The workshop in Istanbul kicked off with a discussion about open data challenges encountered in the Balkan region. The participant from the municipality of Gjakova, Kosovo realised that open data could increase transparency in governance and prompted city government to construct a portal for making administrative services open. He found it reassuring to see other leaders from the Commonwealth of Independent States and the Balkans faced with the same problems. If open data challenges in Ukraine also exist in Macedonia and in Kosovo, then the best minds in open data surely can generate solutions and positive impact through the ODLN.
A recurrent theme during the two days was the urgent need to rethink open data as a top priority in Eurasia. In the environment of the ODLN, leaders freely play with ideas about making data sound like more than a game for technical experts. Their task is to change public discourse by advocating that open data is not a public good, rather a free service that citizens have a right to. While this may sound like a truism, the process of treating open data as an official commitment to the public is frequently postponed. Once departments actively choose to publish datasets, they increase their accountability and instil trust.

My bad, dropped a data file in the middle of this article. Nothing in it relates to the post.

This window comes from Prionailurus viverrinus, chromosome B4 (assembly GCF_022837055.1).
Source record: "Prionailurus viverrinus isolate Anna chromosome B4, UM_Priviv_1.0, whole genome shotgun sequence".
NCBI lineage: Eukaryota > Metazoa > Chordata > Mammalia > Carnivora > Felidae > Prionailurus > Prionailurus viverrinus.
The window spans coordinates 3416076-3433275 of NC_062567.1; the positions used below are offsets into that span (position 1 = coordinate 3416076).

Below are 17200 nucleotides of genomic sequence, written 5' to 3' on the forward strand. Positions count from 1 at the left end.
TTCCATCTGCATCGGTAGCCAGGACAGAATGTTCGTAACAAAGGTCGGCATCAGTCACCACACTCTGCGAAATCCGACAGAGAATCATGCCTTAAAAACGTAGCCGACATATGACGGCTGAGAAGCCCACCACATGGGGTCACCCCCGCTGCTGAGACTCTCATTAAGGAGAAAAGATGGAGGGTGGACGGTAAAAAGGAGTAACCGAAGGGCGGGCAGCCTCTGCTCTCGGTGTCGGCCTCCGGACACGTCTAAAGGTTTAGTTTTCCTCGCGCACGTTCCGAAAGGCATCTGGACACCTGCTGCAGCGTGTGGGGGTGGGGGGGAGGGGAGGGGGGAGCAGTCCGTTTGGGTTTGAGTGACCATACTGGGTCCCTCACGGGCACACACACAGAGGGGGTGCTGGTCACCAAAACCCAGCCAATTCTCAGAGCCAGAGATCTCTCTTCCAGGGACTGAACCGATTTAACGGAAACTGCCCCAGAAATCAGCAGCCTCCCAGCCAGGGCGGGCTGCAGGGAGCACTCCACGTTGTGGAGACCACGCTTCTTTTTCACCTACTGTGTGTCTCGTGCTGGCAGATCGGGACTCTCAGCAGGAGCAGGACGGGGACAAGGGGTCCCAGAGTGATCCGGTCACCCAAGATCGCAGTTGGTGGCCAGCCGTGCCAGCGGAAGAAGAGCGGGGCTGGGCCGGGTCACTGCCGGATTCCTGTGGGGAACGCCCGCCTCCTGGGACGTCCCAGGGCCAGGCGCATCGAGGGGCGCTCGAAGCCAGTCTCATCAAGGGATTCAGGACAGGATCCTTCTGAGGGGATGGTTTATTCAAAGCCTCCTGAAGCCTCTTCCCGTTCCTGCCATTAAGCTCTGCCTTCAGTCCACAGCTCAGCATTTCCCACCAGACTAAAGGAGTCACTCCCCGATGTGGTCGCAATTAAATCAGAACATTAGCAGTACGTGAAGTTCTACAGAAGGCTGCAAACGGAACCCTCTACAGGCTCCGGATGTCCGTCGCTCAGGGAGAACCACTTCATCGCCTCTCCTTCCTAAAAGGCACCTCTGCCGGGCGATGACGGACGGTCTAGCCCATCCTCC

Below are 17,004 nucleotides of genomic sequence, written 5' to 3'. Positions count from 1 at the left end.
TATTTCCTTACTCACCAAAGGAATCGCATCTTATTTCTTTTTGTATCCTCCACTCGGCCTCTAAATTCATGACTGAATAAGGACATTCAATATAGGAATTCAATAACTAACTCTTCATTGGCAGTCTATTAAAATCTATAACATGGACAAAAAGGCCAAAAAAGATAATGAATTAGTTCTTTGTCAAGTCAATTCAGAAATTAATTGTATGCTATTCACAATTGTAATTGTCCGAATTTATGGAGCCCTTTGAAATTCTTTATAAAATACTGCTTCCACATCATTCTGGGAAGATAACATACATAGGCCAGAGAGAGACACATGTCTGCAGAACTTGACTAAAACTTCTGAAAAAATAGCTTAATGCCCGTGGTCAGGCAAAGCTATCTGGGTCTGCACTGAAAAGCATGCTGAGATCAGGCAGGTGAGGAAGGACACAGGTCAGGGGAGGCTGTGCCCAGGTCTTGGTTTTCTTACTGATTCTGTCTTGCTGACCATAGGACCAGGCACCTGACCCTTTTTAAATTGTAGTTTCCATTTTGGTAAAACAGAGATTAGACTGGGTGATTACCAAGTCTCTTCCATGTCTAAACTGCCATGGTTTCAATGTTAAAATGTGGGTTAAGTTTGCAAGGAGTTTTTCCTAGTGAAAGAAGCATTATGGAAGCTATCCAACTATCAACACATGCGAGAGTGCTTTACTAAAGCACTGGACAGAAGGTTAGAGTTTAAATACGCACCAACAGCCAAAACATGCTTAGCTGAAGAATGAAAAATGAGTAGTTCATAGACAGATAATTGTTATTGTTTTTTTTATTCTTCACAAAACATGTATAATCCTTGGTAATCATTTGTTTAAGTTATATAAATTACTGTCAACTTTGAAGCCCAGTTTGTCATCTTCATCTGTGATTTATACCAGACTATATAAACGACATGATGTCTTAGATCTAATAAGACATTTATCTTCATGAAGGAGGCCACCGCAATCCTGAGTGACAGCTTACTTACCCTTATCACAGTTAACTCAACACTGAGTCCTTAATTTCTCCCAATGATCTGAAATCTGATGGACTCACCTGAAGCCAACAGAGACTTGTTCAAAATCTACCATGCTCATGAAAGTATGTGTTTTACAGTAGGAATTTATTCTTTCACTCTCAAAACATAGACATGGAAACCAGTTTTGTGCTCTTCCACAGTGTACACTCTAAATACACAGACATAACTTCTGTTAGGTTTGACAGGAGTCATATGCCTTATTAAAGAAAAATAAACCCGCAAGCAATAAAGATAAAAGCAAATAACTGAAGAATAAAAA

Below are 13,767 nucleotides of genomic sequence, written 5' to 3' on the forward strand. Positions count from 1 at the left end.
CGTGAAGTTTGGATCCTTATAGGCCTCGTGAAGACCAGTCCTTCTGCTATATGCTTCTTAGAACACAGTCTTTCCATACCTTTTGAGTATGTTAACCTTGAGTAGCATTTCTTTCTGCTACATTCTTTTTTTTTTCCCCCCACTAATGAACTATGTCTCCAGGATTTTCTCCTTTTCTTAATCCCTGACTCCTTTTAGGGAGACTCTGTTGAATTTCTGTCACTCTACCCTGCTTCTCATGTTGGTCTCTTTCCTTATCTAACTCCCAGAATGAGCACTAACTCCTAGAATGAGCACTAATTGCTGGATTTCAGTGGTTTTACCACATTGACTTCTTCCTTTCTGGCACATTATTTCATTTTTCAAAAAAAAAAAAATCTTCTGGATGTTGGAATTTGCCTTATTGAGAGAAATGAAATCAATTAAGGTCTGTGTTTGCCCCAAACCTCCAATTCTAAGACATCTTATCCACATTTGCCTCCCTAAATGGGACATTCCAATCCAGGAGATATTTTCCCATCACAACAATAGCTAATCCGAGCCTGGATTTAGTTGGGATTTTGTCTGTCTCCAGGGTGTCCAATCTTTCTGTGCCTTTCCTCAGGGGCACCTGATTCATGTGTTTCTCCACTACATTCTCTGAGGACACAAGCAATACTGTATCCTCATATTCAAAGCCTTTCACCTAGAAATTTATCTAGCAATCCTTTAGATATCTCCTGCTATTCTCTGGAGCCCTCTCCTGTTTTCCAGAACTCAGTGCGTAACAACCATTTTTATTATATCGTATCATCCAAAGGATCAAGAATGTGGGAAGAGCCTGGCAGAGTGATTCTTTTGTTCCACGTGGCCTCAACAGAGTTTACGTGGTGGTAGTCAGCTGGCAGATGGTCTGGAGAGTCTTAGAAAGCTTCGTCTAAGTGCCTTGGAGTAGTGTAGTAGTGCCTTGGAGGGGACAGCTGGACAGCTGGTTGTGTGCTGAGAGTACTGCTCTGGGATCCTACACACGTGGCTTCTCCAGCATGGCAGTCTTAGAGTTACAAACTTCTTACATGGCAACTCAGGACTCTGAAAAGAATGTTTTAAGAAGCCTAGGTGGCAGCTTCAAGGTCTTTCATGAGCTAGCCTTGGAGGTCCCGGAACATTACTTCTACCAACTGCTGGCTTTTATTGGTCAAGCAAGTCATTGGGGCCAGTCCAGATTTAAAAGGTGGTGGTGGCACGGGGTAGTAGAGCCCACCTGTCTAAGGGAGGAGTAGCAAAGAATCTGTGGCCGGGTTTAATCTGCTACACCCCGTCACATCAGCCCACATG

The ODLN collaborated with the United Nations Development Programme to gather Eurasian government innovators to share best practices, knowledge and challenges in open data. Credit: The ODI.
Learning from open data success stories